Then, if you shine light at the molecular machine while it reads, each of the three contortions will twist that light in a unique way. The scientists were able to follow along with how the head was changing its shape by reading this light. They used a process called circular dichroism spectroscopy to determine the shape of the ratchet as it inched down the tape.
Final result: They showed that the head reacts to what it reads. In other words, they found that you can use the fundamental processes of physics and chemistry to relay information at the molecular level. "This is the first proof of principle, showing that you can effectively do it," says Jean-François Lutz, a polymer chemist with France’s National Center for Scientific Research who was not involved in the research. “It has been conceptualized, but never really achieved.”
“The way the molecular machines have been designed is really intricate, and really nice,” says Lee Cronin, a chemist at the University of Glasgow who was not involved in the study. (Cronin’s team has pioneered a different type of chemical computer, called the Chemputer, which reliably automates chemical reactions.) “If you could digitally control assembly at the molecular level, and make every single strand bespoke, then you can make amazing materials,” he continues. “But we're a little bit far away from that. And I'm anxious not to over-promise that.”
Lutz, too, is careful not to overpromise. He points out that the “read” function is slow and the information that can be read is minimal. It’s also not yet possible to “write” information using a molecular computer, which is what would be required to actually fabricate new drugs or plastics.
Leigh isn’t worried about speed. In the current experiment, it took several hours to move between blocks of information. He thinks it will ultimately go faster, because in nature, “ribosomes can read about 20 digits a second.” And to him, the minimalism of the information is also the point. It’s about packing information into as small a space as possible—perhaps for computing, data storage, or manufacturing—and retrieving it autonomously. He calls it “the ultimate miniaturization of technology.”
That said, he does have ideas for growth. He imagines one day being able to use 5- or 7-way code, which would embed even more information into each block of tape.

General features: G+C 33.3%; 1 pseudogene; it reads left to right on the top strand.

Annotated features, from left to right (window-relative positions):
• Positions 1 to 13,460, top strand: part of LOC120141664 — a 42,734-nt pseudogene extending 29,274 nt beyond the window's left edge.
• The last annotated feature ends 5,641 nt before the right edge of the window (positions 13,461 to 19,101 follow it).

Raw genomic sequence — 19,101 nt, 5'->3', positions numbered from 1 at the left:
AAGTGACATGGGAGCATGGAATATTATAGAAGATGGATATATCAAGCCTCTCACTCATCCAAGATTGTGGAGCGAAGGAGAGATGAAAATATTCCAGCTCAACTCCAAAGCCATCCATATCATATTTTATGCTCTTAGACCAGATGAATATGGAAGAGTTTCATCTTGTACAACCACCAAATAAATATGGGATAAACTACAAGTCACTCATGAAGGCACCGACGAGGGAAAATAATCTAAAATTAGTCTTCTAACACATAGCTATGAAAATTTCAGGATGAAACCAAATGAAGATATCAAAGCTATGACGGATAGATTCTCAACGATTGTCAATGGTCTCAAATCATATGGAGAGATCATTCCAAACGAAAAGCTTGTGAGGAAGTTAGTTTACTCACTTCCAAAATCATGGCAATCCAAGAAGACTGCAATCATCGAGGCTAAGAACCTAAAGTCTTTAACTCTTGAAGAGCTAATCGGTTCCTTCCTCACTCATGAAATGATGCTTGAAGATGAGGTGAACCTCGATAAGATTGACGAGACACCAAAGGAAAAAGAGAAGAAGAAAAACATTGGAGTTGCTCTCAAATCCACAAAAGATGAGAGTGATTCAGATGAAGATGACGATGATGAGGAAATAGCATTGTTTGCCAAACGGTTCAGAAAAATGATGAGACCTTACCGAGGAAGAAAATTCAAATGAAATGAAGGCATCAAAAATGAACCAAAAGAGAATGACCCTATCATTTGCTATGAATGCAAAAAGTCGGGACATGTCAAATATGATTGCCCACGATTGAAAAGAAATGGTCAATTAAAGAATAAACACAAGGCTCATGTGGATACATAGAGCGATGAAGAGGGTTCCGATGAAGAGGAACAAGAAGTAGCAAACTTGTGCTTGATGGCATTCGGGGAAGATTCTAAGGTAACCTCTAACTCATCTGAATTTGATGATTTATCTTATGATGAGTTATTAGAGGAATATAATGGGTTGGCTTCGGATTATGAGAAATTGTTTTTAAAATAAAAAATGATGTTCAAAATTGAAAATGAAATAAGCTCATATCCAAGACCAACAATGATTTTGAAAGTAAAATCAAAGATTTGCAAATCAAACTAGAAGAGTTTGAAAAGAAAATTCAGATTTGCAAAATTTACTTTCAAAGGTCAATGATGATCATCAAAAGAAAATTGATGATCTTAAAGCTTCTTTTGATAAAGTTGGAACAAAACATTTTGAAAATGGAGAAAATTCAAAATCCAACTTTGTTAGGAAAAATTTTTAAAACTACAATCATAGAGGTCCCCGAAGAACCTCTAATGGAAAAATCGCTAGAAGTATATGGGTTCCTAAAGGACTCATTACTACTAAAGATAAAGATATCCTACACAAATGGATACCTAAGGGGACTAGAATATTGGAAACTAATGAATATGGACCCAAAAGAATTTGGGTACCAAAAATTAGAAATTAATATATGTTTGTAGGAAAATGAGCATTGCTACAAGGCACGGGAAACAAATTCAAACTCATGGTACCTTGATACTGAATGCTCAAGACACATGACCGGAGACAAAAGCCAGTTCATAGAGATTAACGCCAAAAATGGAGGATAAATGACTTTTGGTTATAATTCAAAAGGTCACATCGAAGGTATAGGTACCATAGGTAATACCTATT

The next step forward will be getting his molecular machines to write. In the current paper, Leigh’s team proposes that the shape-shifting reader molecules may be able to catalyze different chemical reactions depending on their shape. (Read a +1, create molecule A. Read a 0, create molecule B.) You can imagine a vat full of such molecular readers, all programmed to print the same molecules, functioning as a sort of factory—perhaps to churn out super-polymers that cells could never make. “As synthetic scientists, we've got the whole of the periodic table of elements that we can use,” says Leigh. “It’s breaking free of ways that biology is restricted.”
Leigh is especially tempted to manufacture new plastics this way. Plastics like polystyrene, polymethacrylate, and polypropylene are polymers, long chains of the same repeating unit, or monomer. Their physical properties are useful to us. But who knows what kind of super-materials could arise from mixing and matching monomers intentionally?
Combining building blocks is a powerful concept in biology. For example, all the proteins in the world are based on some combination of only 20 amino acids. “Take spider silk—that's a protein, and it's five times tougher than steel,” says Leigh. “If you take exactly the same 20 amino acids but assemble them in a different sequence, you'll get myosin, which is the constituency of muscle and can generate a force, or you can make antibodies.”
Lutz cautions that lofty ambitions for molecular machines are nothing new. “Dreaming in chemistry is always quite easy—making it happen is different,” he says.
Still, incremental advances like Leigh’s are getting chemistry a little closer. “If they can scale it, it will be amazing,” says Cronin. “But they're a very long way from a Turing machine.”